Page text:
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How to Start an Online Mom’s Support Group

Today’s moms are reaching out to create their own social circles, and online groups dedicated to moms and their interests are popping up all over the web. Meet two trail-blazing moms and see how their online groups have helped women navigate the challenges of motherhood.

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Moms To the Rescue

Ariana Jalfen, a Montréal mom to three daughters, began her quest for mommy friendship in 2007 after the birth of her first child. “I felt lonely,” she says. “I would see my husband getting ready for work and I would literally be sitting on the floor with vomit in my hair, overdue for a shower and thinking, this is not what I thought motherhood would be like.” Jalfen realized that she needed to connect with other moms. 

Across the country in Port Moody, B.C., Heather Hooton was experiencing a similar situation. In 2010 following the birth of her daughter, Hooton found herself living in a new area with a newborn. “I didn’t have any connection to the community and I needed to get out of the house,” she says. “I knew how important it is for moms to socialize, so that was my motivation – to not only make community connections, but other mommy connections.”

Next: The Solution

(Photo courtesy of iStock/Dean Mitchell)

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The Solution

Both Jalfen and Hooton fired up their computers to comb the web for online mommy groups. “The idea struck me that other moms would be searching too and I wanted to connect [with them],” says Jalfen. “I found Meetup.com (an online social network that promotes offline group get-togethers) and decided to create my group, Wee Wiggles.” For Hooton, she quickly became the organizer of her Meetup.com group, Tri-Cities Moms, when her fellow members were wowed by her organizational prowess. “Within a week, the group was passed over to me,” says Hooton. Today, Jalfen’s Wee Wiggles and Hooton’s Tri-Cities Moms are two of the most successful mommy groups in Canada, each boasting over 500 active members.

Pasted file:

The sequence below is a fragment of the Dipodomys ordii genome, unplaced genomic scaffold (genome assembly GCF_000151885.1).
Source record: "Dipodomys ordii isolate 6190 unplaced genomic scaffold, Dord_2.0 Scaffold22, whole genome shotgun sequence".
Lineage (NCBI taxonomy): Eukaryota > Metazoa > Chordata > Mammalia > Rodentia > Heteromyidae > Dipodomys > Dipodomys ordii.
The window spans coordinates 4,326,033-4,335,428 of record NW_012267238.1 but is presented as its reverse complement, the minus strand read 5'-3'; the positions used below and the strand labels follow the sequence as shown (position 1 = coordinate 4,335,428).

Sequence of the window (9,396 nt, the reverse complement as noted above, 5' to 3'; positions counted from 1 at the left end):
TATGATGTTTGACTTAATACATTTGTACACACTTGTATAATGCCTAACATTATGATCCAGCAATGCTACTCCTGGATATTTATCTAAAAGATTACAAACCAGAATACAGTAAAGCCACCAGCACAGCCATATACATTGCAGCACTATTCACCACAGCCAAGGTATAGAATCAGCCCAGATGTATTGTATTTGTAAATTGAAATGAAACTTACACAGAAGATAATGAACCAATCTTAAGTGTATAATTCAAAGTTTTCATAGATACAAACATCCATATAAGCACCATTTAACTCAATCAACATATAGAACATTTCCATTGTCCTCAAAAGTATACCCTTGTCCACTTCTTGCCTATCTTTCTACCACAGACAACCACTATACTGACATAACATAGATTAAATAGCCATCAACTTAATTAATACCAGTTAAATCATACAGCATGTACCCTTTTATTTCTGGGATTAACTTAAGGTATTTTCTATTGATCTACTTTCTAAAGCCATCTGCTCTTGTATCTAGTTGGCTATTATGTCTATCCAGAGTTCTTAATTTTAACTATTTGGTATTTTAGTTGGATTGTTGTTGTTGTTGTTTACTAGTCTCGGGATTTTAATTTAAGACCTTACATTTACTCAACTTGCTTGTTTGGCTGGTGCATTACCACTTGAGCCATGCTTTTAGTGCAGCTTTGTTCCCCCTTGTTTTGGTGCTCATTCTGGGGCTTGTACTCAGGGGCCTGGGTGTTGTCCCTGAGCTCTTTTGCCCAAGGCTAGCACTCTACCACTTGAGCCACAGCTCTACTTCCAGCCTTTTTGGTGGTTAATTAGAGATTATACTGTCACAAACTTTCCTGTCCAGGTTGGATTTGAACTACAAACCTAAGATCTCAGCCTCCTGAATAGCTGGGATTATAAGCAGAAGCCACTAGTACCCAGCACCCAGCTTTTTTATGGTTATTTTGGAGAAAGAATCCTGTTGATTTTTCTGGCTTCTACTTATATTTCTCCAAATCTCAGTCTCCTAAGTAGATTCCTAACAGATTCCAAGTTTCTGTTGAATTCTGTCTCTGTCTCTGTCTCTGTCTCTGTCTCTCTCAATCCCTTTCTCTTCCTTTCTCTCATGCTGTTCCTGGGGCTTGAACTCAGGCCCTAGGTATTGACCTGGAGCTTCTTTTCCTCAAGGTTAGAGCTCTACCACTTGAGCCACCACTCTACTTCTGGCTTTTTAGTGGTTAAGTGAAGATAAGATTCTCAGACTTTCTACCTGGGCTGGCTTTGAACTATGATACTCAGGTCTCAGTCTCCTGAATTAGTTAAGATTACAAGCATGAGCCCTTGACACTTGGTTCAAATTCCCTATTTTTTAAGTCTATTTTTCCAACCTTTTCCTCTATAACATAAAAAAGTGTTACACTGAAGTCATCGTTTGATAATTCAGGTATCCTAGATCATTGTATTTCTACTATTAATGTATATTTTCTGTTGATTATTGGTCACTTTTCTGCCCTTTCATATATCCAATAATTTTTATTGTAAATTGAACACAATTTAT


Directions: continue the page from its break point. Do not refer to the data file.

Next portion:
(Photo courtesy of iStock/skynesher)

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What Online Groups Offer

Groups like Tri-Cities Moms and Wee Wiggles provide women with the perfect platform for friendship, information sharing and emotional support. “It’s very comforting to know that you’re not alone,” says Hooton. Jalfen agrees, adding that the benefits extend to baby too. “It helps children whether they’re timid or outgoing to interact with other kids in the safety of being with mom,” she says. In-person activities for moms and kids range from play dates, exercise sessions, lunches, health seminars, and moms-only excursions such as book clubs and pub nights.

(Photo courtesy of iStock/Nicholas)

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How To Start Your Own Mom’s Group